THE CONSUMER movement has developed two conflicting drives - one in support of government regulation and one opposed to it. Nothing illustrates the situation as well as the recent actions of the Federal Trade Commission. Last week, it voted to end most restrictions on advertising the prices of eye glasses, contact lenses and eye examinations. A few weeks earlier, it had voted to study the advisability of placing new restrictions on advertising aimed at young children. The two actions are not completely contradictory. But taken together they suggest both the difficulty of regulating "in the consumer interest" and the way the perception of that interest changes.

The restrictions that now exist on price advertising of eye-care services and products were created by the states in the first two-thirds of this century. They were put in place , either through legislation or state-sanctioned codes of ethics, because the public was being badly served by the eye-care industry. Or so it was said at the time. Cut-rate eye care, the public was told, meant poor eye care. Restrictions on price advertising were necessary, as the Supreme Court put it just 15 years ago, "to assure high standards of professional competence."

The FTC's ruling last week rejects that entire rationale. Price advertising, the commission found, will reduce the cost of eye care without diminishing its quality. Quality can be controlled in other ways, it is now argued, and the bars against advertising have always been supported primarily by those in the eye-care business who don't want consumers to price-shop.

The FTC is probably right in its conclusion, but whether its new rule will stand up in court is another matter. It is exercising broad rule-making power over an entire industry for the first time and, if its action is upheld, similar rules to remove bars against advertising in other fields will surely follow. But it should be noted that, in the interest of the consumer, the federal government is trying to eliminate regulations that were imposed by the states to protect that same interest.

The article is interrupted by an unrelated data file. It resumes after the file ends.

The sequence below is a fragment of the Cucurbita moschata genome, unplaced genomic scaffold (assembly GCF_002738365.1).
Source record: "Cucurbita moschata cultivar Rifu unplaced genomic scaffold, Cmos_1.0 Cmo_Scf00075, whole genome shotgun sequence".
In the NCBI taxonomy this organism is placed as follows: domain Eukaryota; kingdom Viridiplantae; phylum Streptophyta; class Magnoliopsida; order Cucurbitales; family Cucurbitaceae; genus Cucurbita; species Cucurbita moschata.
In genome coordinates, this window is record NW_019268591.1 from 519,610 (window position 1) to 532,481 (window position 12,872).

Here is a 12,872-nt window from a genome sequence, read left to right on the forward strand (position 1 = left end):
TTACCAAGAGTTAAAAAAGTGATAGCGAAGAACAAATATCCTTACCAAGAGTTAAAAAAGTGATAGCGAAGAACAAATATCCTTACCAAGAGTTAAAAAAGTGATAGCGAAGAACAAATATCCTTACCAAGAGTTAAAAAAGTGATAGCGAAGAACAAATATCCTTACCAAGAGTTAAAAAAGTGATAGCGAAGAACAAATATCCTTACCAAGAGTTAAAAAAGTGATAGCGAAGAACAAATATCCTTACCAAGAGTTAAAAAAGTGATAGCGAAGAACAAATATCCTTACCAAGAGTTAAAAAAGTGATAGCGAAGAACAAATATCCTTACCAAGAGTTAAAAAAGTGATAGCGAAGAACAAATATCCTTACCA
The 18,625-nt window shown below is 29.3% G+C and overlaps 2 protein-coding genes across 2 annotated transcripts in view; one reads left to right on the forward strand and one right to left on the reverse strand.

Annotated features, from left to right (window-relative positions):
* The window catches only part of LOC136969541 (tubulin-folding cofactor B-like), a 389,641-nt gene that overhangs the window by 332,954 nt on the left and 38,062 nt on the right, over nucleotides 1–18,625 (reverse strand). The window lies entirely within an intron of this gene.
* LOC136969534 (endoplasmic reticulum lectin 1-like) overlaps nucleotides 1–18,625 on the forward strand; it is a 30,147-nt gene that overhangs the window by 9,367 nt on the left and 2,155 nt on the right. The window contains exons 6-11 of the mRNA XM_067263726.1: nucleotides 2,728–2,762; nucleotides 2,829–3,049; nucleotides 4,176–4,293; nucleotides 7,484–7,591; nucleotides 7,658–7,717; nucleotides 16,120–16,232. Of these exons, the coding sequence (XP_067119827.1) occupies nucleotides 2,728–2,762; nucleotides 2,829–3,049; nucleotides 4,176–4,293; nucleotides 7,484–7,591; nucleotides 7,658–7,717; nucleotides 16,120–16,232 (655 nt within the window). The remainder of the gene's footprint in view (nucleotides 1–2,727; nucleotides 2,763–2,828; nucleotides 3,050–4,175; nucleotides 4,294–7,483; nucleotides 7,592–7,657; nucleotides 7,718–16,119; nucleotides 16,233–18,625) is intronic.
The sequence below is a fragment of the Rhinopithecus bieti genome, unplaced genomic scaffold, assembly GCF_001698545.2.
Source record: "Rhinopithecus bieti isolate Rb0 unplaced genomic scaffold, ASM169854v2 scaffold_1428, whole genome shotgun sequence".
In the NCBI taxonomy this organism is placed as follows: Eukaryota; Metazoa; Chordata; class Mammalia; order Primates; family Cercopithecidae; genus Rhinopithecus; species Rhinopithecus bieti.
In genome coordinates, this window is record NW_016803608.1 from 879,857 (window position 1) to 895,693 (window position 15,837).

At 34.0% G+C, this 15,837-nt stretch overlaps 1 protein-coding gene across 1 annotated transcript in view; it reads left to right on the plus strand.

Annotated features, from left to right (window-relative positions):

The problem, obviously, lies in defining the consumer - or public - interest. One change from 50 years ago, when those advertising restrictions were popular, is that the educational level of the public has risen. The restrictions were imposed to protect an unsophisticated public from charlatans and frauds; one premise of removing them has to be that the public is now clever enough to protect itself. That may well be true, especially since 112,000,000 Americand wear glasses and spend about $4 billion a yearfor eye care. But if it is true, what about the other kinds of regulation aimed at protecting the public from it s own unwitting mistakes?

That, of course, gets us back to the FTC and sugarcoated cereals. You could argue that the FTC is willing to trust parents to buy good eyeglasses for their children but not good cereals. Or that it thinks parents can withstand pressure created by advertising to buy flashy, bad glasses but not flashy, bad toys. What is the real consumer interest, in these and other areas, to which government regulation - or deregulation - should be directed? Price, as in eye glasses? Nutrition , as in cereal? Quality, as in drugs? Safety, as in automobile air bags? What about stepladders and slick barn floors?

The answer isn't always as easy as the advocates of regulation make it sound. The rule of thumb we prefer is one to which the FTC seems to be tending in the eye-care case: Don't regulate in those areas in which the public can reasonably be expected to have enough knowledge to buy intelligently. If the government would follow that general rule, President Carter's goal of large-scale deregulation might become a reality.